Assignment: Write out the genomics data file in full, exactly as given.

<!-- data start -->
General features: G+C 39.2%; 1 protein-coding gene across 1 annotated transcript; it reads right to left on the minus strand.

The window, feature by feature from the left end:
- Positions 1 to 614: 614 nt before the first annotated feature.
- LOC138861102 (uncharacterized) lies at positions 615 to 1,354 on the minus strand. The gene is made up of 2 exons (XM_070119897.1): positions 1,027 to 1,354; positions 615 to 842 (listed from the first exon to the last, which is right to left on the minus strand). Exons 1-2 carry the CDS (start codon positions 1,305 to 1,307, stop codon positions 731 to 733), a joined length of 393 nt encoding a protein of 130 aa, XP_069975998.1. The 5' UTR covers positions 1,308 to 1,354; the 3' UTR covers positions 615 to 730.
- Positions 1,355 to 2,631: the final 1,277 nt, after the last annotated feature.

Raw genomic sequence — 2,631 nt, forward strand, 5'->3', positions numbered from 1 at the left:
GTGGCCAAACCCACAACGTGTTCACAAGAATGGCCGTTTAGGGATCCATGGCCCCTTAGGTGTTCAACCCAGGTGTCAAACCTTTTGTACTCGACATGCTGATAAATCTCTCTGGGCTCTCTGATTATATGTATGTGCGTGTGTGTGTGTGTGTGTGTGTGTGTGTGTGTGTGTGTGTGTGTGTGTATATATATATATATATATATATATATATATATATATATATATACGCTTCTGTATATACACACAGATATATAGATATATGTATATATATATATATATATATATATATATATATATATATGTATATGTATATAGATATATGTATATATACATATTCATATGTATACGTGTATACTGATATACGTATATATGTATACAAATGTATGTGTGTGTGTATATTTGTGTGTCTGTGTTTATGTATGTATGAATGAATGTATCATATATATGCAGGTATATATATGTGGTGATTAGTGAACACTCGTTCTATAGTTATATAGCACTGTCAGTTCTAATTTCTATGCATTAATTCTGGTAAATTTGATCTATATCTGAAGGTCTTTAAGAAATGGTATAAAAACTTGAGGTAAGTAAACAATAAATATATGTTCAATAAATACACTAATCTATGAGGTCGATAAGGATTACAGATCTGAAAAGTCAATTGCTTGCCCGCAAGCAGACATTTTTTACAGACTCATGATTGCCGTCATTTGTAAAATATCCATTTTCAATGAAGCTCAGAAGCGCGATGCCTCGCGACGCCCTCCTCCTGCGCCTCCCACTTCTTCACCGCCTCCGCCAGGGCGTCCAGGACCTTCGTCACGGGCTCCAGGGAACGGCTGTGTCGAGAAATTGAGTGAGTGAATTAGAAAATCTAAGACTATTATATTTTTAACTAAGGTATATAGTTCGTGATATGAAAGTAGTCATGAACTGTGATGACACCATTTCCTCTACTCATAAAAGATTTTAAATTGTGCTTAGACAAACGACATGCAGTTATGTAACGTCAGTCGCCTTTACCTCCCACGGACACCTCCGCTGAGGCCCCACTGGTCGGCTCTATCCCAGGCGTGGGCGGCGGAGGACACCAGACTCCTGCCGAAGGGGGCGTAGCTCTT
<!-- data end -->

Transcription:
General features: G+C 39.2%; 1 protein-coding gene across 1 annotated transcript; it reads right to left on the minus strand.

The window, feature by feature from the left end:
- Positions 1 to 614: 614 nt before the first annotated feature.
- LOC138861102 (uncharacterized) lies at positions 615 to 1,354 on the minus strand. The gene is made up of 2 exons (XM_070119897.1): positions 1,027 to 1,354; positions 615 to 842 (listed from the first exon to the last, which is right to left on the minus strand). Exons 1-2 carry the CDS (start codon positions 1,305 to 1,307, stop codon positions 731 to 733), a joined length of 393 nt encoding a protein of 130 aa, XP_069975998.1. The 5' UTR covers positions 1,308 to 1,354; the 3' UTR covers positions 615 to 730.
- Positions 1,355 to 2,631: the final 1,277 nt, after the last annotated feature.

Raw genomic sequence — 2,631 nt, forward strand, 5'->3', positions numbered from 1 at the left:
GTGGCCAAACCCACAACGTGTTCACAAGAATGGCCGTTTAGGGATCCATGGCCCCTTAGGTGTTCAACCCAGGTGTCAAACCTTTTGTACTCGACATGCTGATAAATCTCTCTGGGCTCTCTGATTATATGTATGTGCGTGTGTGTGTGTGTGTGTGTGTGTGTGTGTGTGTGTGTGTGTGTGTGTATATATATATATATATATATATATATATATATATATATATATACGCTTCTGTATATACACACAGATATATAGATATATGTATATATATATATATATATATATATATATATATATATATGTATATGTATATAGATATATGTATATATACATATTCATATGTATACGTGTATACTGATATACGTATATATGTATACAAATGTATGTGTGTGTGTATATTTGTGTGTCTGTGTTTATGTATGTATGAATGAATGTATCATATATATGCAGGTATATATATGTGGTGATTAGTGAACACTCGTTCTATAGTTATATAGCACTGTCAGTTCTAATTTCTATGCATTAATTCTGGTAAATTTGATCTATATCTGAAGGTCTTTAAGAAATGGTATAAAAACTTGAGGTAAGTAAACAATAAATATATGTTCAATAAATACACTAATCTATGAGGTCGATAAGGATTACAGATCTGAAAAGTCAATTGCTTGCCCGCAAGCAGACATTTTTTACAGACTCATGATTGCCGTCATTTGTAAAATATCCATTTTCAATGAAGCTCAGAAGCGCGATGCCTCGCGACGCCCTCCTCCTGCGCCTCCCACTTCTTCACCGCCTCCGCCAGGGCGTCCAGGACCTTCGTCACGGGCTCCAGGGAACGGCTGTGTCGAGAAATTGAGTGAGTGAATTAGAAAATCTAAGACTATTATATTTTTAACTAAGGTATATAGTTCGTGATATGAAAGTAGTCATGAACTGTGATGACACCATTTCCTCTACTCATAAAAGATTTTAAATTGTGCTTAGACAAACGACATGCAGTTATGTAACGTCAGTCGCCTTTACCTCCCACGGACACCTCCGCTGAGGCCCCACTGGTCGGCTCTATCCCAGGCGTGGGCGGCGGAGGACACCAGACTCCTGCCGAAGGGGGCGTAGCTCTT